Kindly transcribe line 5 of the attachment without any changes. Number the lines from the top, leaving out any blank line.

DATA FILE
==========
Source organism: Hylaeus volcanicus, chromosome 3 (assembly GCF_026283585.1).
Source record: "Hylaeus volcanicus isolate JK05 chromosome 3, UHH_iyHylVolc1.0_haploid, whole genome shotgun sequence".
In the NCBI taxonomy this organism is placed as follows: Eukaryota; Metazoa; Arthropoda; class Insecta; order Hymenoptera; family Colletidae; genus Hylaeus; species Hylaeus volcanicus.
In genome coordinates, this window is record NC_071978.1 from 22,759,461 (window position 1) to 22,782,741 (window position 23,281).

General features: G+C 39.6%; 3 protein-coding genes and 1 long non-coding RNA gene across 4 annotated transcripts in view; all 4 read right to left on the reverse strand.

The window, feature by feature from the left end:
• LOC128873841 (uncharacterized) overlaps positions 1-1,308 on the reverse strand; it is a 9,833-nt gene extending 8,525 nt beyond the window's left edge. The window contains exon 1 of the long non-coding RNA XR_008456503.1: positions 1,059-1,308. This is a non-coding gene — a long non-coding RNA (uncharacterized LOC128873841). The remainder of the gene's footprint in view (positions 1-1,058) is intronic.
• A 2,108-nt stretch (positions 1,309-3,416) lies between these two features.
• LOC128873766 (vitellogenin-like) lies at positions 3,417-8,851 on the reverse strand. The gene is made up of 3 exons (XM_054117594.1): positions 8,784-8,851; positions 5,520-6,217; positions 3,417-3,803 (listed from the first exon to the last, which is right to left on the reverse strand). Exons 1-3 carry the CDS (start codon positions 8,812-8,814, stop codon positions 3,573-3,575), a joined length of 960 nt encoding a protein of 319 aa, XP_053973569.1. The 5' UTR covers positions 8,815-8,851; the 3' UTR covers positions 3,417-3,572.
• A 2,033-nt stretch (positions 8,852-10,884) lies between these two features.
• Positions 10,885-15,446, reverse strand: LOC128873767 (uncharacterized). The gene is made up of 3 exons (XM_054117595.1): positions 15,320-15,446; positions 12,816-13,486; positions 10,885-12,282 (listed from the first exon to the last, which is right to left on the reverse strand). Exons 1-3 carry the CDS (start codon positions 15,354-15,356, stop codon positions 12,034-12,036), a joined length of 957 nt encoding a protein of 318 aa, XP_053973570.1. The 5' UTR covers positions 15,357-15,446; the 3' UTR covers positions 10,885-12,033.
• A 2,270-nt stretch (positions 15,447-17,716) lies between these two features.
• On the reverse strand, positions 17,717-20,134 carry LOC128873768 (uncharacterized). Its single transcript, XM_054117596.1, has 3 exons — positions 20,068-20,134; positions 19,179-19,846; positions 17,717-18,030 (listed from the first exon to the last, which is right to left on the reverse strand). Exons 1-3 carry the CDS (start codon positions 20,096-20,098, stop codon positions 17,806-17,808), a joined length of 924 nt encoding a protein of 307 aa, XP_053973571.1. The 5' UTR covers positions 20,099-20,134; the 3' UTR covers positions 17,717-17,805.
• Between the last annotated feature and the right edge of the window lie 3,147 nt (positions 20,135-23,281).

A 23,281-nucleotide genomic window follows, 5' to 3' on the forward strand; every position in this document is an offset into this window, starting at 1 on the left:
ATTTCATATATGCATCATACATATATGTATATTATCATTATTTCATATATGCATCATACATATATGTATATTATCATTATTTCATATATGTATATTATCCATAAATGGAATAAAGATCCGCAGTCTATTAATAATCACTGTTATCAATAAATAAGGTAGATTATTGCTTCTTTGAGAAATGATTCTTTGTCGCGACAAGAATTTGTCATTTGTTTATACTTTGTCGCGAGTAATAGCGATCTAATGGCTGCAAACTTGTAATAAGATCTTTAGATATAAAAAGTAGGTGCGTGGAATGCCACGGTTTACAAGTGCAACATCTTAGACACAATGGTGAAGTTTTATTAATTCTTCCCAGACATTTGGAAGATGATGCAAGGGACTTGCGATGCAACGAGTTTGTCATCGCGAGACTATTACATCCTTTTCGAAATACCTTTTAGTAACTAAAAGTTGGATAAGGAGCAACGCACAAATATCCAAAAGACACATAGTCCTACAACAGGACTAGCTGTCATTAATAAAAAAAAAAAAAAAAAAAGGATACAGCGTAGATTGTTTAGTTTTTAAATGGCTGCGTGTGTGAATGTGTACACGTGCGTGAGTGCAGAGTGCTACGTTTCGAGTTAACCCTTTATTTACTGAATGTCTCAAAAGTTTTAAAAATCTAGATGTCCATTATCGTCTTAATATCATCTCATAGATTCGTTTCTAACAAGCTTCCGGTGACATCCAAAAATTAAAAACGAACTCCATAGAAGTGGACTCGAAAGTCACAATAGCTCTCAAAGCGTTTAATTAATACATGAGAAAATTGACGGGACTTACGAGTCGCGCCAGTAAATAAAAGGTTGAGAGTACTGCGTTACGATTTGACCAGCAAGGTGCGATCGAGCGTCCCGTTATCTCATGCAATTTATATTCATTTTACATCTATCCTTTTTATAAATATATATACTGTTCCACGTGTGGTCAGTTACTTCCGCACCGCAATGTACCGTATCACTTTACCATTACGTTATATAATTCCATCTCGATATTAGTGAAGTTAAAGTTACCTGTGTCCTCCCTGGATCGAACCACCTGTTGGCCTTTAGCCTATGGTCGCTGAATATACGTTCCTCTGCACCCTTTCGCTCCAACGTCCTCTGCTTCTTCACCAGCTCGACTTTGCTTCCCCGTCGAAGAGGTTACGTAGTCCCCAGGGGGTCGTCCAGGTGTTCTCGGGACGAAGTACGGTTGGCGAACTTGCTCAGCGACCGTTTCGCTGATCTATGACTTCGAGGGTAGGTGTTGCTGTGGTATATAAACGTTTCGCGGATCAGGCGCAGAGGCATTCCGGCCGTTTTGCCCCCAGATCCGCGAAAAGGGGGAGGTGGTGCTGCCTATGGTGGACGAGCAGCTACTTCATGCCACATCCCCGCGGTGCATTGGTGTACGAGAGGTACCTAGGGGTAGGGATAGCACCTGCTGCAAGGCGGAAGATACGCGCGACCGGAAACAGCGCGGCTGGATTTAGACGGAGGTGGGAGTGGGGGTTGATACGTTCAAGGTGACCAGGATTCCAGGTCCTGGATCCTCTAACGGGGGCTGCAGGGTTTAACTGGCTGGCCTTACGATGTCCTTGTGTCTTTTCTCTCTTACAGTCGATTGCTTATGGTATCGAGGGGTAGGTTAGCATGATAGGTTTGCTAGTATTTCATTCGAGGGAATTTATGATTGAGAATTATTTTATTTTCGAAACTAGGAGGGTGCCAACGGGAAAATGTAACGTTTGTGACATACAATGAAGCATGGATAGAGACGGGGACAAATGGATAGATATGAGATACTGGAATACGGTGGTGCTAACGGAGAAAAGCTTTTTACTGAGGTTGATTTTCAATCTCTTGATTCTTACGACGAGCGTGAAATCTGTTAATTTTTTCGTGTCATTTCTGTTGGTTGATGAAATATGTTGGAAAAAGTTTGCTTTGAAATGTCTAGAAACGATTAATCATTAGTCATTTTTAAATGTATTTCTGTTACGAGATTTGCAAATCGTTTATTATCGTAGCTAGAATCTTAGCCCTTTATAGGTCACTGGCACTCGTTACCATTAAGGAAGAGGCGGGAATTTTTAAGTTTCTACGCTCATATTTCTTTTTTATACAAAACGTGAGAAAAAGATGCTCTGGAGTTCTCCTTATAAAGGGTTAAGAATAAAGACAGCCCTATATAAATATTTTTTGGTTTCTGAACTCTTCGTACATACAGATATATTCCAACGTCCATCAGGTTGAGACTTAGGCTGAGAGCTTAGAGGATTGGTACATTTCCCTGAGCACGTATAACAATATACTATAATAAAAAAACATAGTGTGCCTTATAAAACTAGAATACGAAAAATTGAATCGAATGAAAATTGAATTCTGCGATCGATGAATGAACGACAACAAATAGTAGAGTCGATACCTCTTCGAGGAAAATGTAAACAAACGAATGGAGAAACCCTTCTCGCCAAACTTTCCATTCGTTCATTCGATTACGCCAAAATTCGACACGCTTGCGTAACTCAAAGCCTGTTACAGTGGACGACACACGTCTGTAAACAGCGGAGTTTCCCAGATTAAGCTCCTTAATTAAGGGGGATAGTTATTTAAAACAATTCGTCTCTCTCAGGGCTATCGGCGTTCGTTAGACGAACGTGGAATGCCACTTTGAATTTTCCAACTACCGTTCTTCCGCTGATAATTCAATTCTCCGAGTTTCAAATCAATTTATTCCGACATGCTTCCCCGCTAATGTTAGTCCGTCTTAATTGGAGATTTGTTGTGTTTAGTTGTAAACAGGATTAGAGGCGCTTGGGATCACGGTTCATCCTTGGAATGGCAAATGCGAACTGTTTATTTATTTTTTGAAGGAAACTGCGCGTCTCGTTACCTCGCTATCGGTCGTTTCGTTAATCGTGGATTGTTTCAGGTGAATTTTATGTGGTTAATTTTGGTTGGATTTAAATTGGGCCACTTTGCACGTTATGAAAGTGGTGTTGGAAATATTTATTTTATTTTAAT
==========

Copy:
General features: G+C 39.6%; 3 protein-coding genes and 1 long non-coding RNA gene across 4 annotated transcripts in view; all 4 read right to left on the reverse strand.